HRM performed on the Rotor-Gene cycler produces raw data (*.rex files) that can be further analyzed using Rotor-Gene ScreenClust HRM Software. In the first step in analysis, raw data are normalized by applying curve scaling to a line of best fit so that the highest fluorescence value is equal to 100 and the lowest is equal to zero. Next, the curves are differentiated and a composite median curve is constructed using the median fluorescence of all samples. The melt traces for each sample are subtracted from this composite median curve to draw a residual plot. The individual sample characteristics are extracted by principal component analysis from the residual plot. Principal component analysis is a well-established method of data analysis. However, Rotor-Gene ScreenClust HRM Software is the first software application to apply principal component analysis to HRM data. Principal component analysis highlights similarities and differences in the data and is used to create a cluster plot in supervised or unsupervised mode (see figure " Identification of a class IV SNP"). Clustering (grouping) of data is performed according to allele.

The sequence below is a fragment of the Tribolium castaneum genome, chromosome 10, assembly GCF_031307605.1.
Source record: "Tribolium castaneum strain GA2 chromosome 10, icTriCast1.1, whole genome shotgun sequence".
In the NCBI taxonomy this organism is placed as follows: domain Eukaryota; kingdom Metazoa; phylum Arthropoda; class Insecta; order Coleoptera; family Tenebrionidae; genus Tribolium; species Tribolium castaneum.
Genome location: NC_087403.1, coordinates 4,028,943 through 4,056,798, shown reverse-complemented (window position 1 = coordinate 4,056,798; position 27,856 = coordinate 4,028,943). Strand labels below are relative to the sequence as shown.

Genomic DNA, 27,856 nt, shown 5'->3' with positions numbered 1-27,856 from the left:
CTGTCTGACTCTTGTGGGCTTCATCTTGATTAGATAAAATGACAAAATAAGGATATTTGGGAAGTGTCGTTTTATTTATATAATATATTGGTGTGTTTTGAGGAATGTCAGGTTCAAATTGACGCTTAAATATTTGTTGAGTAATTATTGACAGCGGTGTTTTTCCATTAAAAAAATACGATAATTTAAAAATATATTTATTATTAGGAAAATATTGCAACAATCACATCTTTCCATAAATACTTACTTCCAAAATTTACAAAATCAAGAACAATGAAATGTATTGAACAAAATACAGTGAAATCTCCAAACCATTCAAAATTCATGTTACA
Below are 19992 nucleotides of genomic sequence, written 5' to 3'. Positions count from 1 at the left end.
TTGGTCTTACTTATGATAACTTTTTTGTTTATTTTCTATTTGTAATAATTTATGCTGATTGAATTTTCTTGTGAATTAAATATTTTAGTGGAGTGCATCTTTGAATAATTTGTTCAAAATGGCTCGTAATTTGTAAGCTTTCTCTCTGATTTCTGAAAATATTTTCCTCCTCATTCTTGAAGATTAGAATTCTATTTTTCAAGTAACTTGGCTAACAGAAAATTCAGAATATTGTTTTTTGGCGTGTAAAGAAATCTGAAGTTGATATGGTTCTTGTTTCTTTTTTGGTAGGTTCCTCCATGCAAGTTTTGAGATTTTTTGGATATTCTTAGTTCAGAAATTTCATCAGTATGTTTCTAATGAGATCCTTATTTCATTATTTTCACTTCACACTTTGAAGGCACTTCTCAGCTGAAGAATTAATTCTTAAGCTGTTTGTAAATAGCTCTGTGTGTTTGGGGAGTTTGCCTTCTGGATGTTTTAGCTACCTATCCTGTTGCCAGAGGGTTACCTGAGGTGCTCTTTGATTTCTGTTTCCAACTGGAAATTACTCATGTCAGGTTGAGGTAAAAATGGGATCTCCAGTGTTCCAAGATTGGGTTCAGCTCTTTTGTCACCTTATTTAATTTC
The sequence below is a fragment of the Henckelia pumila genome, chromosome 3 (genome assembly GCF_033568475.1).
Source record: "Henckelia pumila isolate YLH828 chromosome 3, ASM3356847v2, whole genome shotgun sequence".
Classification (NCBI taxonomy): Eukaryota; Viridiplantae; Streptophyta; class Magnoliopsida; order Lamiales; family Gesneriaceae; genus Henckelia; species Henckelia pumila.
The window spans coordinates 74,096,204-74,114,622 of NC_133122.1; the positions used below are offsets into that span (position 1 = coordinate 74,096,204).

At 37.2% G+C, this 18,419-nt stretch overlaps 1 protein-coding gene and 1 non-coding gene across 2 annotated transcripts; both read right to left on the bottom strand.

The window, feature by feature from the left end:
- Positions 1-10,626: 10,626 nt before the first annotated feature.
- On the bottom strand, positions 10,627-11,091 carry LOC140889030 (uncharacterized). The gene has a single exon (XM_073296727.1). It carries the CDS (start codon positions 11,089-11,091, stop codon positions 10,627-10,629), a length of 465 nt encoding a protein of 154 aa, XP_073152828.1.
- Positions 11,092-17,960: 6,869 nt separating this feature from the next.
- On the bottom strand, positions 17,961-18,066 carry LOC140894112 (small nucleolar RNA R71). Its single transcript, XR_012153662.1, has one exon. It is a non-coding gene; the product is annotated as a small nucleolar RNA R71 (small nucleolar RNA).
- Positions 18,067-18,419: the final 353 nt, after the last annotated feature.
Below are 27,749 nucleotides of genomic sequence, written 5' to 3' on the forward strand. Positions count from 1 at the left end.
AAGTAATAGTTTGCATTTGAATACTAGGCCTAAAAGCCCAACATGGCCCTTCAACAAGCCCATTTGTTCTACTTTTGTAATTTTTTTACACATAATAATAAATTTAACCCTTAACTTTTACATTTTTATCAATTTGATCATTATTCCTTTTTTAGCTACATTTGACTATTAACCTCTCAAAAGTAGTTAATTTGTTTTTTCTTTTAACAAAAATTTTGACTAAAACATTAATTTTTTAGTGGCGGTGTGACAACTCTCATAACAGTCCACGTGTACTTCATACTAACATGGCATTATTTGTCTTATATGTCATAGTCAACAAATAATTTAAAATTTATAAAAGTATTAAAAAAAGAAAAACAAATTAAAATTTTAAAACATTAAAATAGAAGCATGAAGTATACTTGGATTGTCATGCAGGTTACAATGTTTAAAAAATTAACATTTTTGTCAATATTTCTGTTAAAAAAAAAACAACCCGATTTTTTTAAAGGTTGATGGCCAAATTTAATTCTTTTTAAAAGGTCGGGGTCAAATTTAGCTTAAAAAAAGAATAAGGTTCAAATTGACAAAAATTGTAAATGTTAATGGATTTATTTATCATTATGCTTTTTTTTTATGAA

Supervised mode is often used for SNP genotyping, where the genotypes are known. In supervised mode, the user assigns one or more control samples for each cluster and the software classifies (autocalls) all unknown samples to clusters according to their characteristics. The unsupervised mode is used to find new mutations in the data when there is no prior knowledge or only partial knowledge of the genotypes present in the samples. In unsupervised mode, the software calculates the optimum number of clusters by itself. This feature is an excellent tool for the discovery of new polymorphisms.